frAims -To analyse the quality of back slab applied in the A&E at MRI for adult patients with ankle fractures by taking into consideration the following factors namely ankle neutrality in sagittal plane after back slab, adequacy of moulding the plaster and if the mortis has been satisfactorily reduced.

Methods - The primary factors analysed are ankle neutrality in sagittal plane after back slab and secondary factors analysed are adequacy of moulding the plaster and extent of restoration of tibio-talar congruency.

Application form to Clinical Audit & Risk Management Department, approval with audit no. clinical coding CMFT,

Patients presenting to adult A&E at Manchester Royal infirmary with ankle fracture as either primary or secondary diagnosis between the time span April 2016 to May 2016 were taken into consideration. All ankle fractures with and without dislocation were included. Those who were treated with air-cast boot at the initial setting were excluded. Data were collection from central intelligence and clinical coding CMFT and the post POP x-ray images were analysed on PACS.

Results - Out of the 32 patients with ankle fractures analysed in this audit, 19 had back slab plaster  applied  in plantar flexion, 19 did not have adequate moulding and 2 of them were left with talar shift .

Conclusions - It is evident that a majority of back slabs are applied incorrectly. Few ankles were also left subluxed which can have a significant impact on the final outcome.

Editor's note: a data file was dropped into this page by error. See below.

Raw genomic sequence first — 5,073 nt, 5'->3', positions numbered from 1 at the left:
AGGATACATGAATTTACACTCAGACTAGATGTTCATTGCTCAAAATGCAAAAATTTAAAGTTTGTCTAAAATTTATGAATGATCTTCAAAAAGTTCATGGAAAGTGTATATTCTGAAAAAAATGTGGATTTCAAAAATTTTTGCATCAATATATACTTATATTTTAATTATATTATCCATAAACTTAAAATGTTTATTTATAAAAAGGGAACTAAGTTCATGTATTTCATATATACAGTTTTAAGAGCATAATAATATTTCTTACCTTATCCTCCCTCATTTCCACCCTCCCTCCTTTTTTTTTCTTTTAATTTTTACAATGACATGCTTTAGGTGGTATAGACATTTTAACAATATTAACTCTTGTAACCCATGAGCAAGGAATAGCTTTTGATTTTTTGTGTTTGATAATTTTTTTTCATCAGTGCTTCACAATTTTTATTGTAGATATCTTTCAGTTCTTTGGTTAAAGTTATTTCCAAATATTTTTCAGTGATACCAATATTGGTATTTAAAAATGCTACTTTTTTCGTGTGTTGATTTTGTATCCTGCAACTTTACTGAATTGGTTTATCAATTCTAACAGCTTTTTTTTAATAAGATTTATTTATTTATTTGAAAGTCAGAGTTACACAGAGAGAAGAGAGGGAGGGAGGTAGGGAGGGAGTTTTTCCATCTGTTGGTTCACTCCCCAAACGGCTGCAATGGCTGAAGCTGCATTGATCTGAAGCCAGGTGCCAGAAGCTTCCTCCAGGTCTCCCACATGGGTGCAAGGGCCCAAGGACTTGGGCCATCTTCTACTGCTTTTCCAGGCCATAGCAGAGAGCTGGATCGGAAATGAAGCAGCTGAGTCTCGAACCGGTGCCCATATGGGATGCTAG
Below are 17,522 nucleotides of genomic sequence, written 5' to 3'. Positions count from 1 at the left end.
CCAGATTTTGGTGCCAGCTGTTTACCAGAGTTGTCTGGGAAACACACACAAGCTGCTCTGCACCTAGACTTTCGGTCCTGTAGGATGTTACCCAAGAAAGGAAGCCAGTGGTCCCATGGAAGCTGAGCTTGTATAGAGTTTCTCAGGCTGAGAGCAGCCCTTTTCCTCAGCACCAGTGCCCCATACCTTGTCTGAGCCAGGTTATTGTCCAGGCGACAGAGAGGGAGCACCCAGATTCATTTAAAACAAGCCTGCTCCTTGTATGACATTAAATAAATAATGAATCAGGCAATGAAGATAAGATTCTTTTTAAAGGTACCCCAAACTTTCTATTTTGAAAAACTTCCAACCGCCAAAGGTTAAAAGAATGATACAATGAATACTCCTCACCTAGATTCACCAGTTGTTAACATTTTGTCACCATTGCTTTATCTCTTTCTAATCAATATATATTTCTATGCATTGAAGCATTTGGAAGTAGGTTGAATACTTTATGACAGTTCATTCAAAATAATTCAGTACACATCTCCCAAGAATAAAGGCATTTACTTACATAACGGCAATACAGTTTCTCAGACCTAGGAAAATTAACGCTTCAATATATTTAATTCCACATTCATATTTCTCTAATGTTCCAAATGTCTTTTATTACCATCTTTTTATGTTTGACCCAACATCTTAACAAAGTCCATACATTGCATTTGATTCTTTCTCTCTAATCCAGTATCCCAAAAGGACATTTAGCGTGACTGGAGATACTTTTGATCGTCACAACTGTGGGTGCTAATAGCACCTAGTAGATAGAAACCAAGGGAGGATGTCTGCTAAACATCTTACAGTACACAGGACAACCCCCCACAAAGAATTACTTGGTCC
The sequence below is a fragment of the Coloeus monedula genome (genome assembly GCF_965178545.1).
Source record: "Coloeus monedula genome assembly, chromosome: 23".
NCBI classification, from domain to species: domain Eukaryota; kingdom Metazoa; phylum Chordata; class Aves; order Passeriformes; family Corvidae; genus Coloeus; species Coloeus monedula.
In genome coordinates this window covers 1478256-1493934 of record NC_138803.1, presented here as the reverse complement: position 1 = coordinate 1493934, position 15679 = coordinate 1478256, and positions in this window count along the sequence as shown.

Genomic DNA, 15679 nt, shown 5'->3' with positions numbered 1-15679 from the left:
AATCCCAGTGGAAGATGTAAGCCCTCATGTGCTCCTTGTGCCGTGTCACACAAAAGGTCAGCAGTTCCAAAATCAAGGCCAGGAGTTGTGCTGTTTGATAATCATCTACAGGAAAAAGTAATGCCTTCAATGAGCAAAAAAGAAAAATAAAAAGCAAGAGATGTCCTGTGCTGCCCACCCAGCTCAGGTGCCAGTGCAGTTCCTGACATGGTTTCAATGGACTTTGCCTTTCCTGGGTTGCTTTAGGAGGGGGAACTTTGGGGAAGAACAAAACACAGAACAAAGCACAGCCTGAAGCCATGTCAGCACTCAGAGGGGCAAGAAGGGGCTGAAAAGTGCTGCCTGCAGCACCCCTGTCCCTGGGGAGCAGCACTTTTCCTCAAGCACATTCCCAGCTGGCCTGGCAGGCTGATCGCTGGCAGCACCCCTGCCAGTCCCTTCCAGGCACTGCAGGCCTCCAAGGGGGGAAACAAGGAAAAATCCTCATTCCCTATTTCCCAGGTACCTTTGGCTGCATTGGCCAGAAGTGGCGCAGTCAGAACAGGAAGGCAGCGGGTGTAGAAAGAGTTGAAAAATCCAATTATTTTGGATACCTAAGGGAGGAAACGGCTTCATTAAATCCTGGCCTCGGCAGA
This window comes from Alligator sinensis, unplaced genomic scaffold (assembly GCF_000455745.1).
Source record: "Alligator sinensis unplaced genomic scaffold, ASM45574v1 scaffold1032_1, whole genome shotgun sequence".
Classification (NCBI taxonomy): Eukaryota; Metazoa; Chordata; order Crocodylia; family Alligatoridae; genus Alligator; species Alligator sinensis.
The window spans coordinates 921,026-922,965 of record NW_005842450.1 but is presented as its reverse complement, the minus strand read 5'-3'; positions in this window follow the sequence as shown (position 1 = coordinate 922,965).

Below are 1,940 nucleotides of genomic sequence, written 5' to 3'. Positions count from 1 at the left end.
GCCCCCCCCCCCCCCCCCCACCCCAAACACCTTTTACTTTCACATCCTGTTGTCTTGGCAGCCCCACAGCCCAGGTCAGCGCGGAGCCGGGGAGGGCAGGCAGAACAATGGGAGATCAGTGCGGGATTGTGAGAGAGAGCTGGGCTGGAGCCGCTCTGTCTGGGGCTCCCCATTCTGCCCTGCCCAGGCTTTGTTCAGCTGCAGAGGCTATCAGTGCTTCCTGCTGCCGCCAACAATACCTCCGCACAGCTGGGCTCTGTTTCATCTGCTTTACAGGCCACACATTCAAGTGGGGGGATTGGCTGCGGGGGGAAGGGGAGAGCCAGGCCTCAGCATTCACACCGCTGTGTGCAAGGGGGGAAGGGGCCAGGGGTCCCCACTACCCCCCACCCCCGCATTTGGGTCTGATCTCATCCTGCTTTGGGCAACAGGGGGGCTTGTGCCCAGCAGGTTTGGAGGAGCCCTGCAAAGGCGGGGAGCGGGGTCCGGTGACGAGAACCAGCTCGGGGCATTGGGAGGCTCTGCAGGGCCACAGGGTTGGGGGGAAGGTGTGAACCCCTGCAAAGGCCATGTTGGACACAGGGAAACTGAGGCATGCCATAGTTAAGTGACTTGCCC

actures by taking into consideration the following factors namely ankle neutrality in sagittal plane afterback slab, adequacy of moulding the plaster and if the mortis has been satisfactorily reduced.Methods – The primary factors analysed are ankle neutrality in sagittal plane after back slab and secondary factors analysed are adequacy of moulding the plaster and extent of restoration of tibio-talarcongruency.Application form to Clinical Audit & Risk Management Department, approval with audit no. clinical codingCMFT,Patients presenting to adult A&E at Manchester Royal infirmary with ankle fracture as either primary orsecondary diagnosis between the time span April 2016 to May 2016 were taken into consideration. Allankle fractures with and without dislocation were included. Those who were treated with air-cast boot atthe initial setting were excluded. Data were collection from central intelligence and clinical coding CMFTand the post POP x-ray images were analysed on PACS.Results – Out of the 32 patients with ankle fractures analysed in this audit, 19 had back slab plaster applied in plantar flexion, 19 did not have adequate moulding and 2 of them were left with talar shift .Conclusions – It is evident that a majority of back slabs are applied incorrectly. Few ankles were also left subluxed which can have a significant impact on the final outcome